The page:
OMAD or U Mad?

In which RVA discusses eating for mental health…

Over the weekend, I stopped fasting.

I switched my diet from the OMAD protocol (One Meal A Day) to the athletically more common frequent meal programs.  Three snacks and three meals, eating once every two or three hours.  I’m sure there’s a catchy little acronym for it but hell if I’ve found it. Continue reading “OMAD or U Mad?”

What To Work

In which RVA talks about different training programs he’s tried…

So pursuant to two weeks ago where I discussed my dietary history, I thought I’d take a moment to discuss my history with some of the training programs.  Like dieting, exercise is surprisingly easy and yet there’s a whole industry that complicates it.  And like dieting, finding a good program is equal parts experimenting and knowing yourself, as well as keeping honest about your goals.  You can say you want to be athletic all you want, but if deep down you want big shoulders and a chiseled midsection, you are going to be disappointed to some extent.

I’ve been exercising most of my life.  I started doing martial arts when I was 12, which quickly was joined by general fitness and physical activity.  I started lifting weights sometime in my early teens: calisthenics at first and then a whole lot of machines.  I didn’t really embrace free weights until my twenties, and I didn’t really get into kettlebells until my thirties.  So that should give you some idea. Continue reading “What To Work”

What To Eat

In which RVA talks about different diets he’s tried…

Some friends of mine recently were discussing the Ketogenic Diet, one of whom was just starting it and the other who was looking to start it.  I’ve done the Keto Diet twice, both times to moderate success.  I thought some people might benefit from hearing my take, but then things progressed.  I’ve done other diets too, and exercise programs.  And if you’ve ever looked into honest and comprehensive reviews of exercise programs, you know they are often quite lacking for thorough yet unbiased virtues.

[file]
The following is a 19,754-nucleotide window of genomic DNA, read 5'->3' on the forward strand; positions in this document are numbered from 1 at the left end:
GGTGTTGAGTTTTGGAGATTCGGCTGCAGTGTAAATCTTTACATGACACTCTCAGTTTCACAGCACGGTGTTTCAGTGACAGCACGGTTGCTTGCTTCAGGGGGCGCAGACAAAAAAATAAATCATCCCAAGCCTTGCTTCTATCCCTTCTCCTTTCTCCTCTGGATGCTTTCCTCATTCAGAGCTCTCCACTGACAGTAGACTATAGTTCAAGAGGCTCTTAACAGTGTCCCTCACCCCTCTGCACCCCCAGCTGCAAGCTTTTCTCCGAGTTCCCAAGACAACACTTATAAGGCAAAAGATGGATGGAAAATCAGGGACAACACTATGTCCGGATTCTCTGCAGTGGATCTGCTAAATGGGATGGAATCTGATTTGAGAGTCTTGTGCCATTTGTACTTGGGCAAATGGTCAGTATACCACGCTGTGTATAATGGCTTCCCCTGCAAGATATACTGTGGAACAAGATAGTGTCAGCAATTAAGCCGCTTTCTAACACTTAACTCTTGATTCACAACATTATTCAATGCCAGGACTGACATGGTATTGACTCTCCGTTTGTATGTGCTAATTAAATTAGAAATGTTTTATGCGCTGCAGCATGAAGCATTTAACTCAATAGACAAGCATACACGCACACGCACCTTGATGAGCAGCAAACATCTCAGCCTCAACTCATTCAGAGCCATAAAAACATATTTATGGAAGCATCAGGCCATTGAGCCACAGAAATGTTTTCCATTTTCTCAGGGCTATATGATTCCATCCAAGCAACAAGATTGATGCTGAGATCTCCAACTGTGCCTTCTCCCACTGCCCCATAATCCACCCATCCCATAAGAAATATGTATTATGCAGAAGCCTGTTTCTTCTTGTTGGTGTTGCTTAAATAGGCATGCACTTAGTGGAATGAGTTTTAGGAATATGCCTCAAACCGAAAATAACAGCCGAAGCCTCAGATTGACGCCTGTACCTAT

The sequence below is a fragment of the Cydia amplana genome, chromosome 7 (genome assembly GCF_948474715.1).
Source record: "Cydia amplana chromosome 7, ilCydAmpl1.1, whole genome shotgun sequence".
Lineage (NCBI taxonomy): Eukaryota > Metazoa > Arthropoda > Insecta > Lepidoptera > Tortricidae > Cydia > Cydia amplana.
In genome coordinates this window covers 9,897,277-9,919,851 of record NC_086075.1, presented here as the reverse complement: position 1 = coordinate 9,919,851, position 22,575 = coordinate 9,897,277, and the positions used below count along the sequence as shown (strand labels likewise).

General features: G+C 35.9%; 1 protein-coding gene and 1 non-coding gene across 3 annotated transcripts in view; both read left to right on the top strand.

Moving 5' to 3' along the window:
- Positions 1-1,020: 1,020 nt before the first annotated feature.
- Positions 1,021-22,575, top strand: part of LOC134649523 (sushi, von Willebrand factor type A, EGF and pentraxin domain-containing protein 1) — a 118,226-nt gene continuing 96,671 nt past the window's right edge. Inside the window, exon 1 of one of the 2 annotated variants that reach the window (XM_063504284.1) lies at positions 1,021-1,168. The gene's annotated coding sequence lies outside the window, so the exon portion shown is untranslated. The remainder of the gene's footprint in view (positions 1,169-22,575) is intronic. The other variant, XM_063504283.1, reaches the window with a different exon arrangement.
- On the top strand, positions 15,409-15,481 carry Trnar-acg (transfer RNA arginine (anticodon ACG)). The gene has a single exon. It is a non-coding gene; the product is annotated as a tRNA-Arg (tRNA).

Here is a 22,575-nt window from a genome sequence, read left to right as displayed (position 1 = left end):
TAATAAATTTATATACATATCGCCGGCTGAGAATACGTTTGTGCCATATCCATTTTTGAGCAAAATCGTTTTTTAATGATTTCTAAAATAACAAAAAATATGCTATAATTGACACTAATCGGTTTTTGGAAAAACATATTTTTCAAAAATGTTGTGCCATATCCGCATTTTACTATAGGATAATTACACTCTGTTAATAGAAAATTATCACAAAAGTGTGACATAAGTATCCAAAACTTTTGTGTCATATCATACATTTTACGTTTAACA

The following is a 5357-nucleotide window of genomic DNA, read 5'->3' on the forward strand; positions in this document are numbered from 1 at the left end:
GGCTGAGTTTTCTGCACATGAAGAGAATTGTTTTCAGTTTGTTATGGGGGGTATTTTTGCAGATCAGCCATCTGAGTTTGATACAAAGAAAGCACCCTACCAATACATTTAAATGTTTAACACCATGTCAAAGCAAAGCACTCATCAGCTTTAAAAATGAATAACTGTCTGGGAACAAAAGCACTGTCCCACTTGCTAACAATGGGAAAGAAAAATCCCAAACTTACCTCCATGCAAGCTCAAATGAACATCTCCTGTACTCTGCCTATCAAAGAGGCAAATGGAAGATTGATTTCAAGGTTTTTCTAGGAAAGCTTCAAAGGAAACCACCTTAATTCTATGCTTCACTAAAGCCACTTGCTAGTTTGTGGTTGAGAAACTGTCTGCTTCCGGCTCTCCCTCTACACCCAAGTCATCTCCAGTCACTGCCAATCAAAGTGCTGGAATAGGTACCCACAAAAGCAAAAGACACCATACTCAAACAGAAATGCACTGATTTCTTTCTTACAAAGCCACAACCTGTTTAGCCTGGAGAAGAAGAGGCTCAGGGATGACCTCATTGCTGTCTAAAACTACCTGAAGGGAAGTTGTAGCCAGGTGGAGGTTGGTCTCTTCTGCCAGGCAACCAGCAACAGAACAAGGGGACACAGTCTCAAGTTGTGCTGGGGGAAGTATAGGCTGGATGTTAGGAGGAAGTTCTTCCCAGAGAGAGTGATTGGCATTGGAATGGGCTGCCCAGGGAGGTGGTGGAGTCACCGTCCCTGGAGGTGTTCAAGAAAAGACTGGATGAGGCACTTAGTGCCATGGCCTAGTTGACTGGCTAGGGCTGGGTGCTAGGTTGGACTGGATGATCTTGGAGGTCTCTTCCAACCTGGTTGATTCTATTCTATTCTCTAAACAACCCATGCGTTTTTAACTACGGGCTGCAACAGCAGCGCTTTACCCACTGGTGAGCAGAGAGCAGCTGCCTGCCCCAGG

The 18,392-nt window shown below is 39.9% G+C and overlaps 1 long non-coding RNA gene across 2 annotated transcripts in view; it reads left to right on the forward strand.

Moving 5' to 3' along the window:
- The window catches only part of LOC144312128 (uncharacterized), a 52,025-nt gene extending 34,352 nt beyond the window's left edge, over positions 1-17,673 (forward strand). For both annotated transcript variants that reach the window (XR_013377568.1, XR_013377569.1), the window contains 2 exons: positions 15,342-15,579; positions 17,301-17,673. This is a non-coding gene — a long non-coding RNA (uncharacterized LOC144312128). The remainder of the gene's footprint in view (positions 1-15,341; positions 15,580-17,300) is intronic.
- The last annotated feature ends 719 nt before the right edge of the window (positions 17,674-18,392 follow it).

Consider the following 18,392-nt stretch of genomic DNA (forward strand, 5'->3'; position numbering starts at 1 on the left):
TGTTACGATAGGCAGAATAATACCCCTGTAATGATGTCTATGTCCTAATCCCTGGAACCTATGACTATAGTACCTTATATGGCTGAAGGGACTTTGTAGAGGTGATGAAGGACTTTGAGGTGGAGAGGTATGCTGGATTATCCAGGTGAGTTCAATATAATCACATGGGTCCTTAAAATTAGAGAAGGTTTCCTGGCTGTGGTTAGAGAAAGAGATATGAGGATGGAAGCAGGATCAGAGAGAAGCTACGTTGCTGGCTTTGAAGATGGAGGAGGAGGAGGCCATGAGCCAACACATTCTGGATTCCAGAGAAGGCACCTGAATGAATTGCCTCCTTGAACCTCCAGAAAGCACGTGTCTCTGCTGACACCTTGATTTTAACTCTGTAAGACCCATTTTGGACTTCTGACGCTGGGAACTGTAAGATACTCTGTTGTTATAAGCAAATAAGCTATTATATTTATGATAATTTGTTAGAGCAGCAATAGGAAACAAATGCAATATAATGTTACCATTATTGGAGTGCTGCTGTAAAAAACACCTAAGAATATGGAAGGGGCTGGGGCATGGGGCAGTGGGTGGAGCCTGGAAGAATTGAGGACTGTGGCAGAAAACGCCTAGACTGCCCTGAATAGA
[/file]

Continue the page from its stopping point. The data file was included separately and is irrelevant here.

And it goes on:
Well, after the (moderate) success of my Ask Me Anything, I thought I’d take this week and give some reviews from my history of and experiences with different diets. Continue reading “What To Eat”

Survival of the Fittest

In the 1888 book Twilight of the Idols, Friedrich Nietzsche wrote “What does not kill me makes me stronger”.  This is a frequent sentiment seen among athletes, especially in the contact and combat sports, even more so among martial artists.  I’ve reflected on it a bunch recently as I’ve listened to old tales of martial arts ‘back in the day’.

My primary style at the moment is Kajukenbo, a system born out of the post-World War II slums of Hawai’i.  It was a hardcore style in the truest sense, composed by black belts from various systems, in an attempt to create a truly universal and effective fighting style that would protect them and their students from the ravages of gang and racial violence.  Legends abound about the training at this time.  The black belt test involved being kidnapped from your home in the middle of the night and dropped off in the jungles.  Or maybe the test started at dusk and you had to survive the beatings until dawn.  Al Dacascos – one of the heads of the style and the creator of its primary off-shoot, Wun Hop Kuen Do – talked about the day’s training not being done until there was blood on the mat.

Good stuff, right?  Hardcore.  Tough training makes one tough.  It makes sense.  This is martial arts.  This is fighting.  This is violence.  You must be prepared for the viciousness of a true fight to be able to reliably survive it.  Bruce Lee once said ‘the best preparation for an event is the event itself’, right?  So what better preparation for a fight than a fight itself?  If you get your ass kicked, and survive, than you’ll come back stronger?  Right?


Well, funny thing… Continue reading “Survival of the Fittest”

What’s In A Grade?

I’ve spent a decent amount of time thinking about grades, and ranks.  Related to my earlier post on gamification, I’ve been thinking about how we assign value to accomplishments.  How do we state ‘this is a 90 out of 100’ and ‘this is a 75 out of 100’?  What comprises ‘a hundred’?  How applicable is that?  Is one person’s 75 equal to another person’s 75?  Was the process for one person to achieve 75 equal to the process of another person achieving 75? Continue reading “What’s In A Grade?”